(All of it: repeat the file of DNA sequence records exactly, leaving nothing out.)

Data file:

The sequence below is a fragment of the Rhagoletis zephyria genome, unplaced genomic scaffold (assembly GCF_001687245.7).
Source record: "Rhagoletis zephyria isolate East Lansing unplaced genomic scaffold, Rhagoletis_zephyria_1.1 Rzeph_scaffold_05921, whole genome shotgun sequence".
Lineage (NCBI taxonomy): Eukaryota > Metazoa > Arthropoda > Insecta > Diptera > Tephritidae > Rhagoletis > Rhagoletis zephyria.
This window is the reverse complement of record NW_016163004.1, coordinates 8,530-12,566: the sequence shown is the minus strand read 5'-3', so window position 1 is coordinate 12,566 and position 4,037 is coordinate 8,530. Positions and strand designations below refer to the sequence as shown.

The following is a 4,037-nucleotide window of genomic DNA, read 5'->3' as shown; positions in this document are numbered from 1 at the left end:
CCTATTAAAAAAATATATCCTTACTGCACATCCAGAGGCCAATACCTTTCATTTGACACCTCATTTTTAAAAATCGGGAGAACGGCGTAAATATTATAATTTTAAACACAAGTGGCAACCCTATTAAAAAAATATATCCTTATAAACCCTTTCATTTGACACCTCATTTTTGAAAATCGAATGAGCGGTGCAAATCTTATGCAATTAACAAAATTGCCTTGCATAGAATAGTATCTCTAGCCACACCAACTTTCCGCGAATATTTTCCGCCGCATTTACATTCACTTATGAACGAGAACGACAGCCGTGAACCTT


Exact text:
The sequence below is a fragment of the Rhagoletis zephyria genome, unplaced genomic scaffold (assembly GCF_001687245.7).
Source record: "Rhagoletis zephyria isolate East Lansing unplaced genomic scaffold, Rhagoletis_zephyria_1.1 Rzeph_scaffold_05921, whole genome shotgun sequence".
Lineage (NCBI taxonomy): Eukaryota > Metazoa > Arthropoda > Insecta > Diptera > Tephritidae > Rhagoletis > Rhagoletis zephyria.
This window is the reverse complement of record NW_016163004.1, coordinates 8,530-12,566: the sequence shown is the minus strand read 5'-3', so window position 1 is coordinate 12,566 and position 4,037 is coordinate 8,530. Positions and strand designations below refer to the sequence as shown.

The following is a 4,037-nucleotide window of genomic DNA, read 5'->3' as shown; positions in this document are numbered from 1 at the left end:
CCTATTAAAAAAATATATCCTTACTGCACATCCAGAGGCCAATACCTTTCATTTGACACCTCATTTTTAAAAATCGGGAGAACGGCGTAAATATTATAATTTTAAACACAAGTGGCAACCCTATTAAAAAAATATATCCTTATAAACCCTTTCATTTGACACCTCATTTTTGAAAATCGAATGAGCGGTGCAAATCTTATGCAATTAACAAAATTGCCTTGCATAGAATAGTATCTCTAGCCACACCAACTTTCCGCGAATATTTTCCGCCGCATTTACATTCACTTATGAACGAGAACGACAGCCGTGAACCTT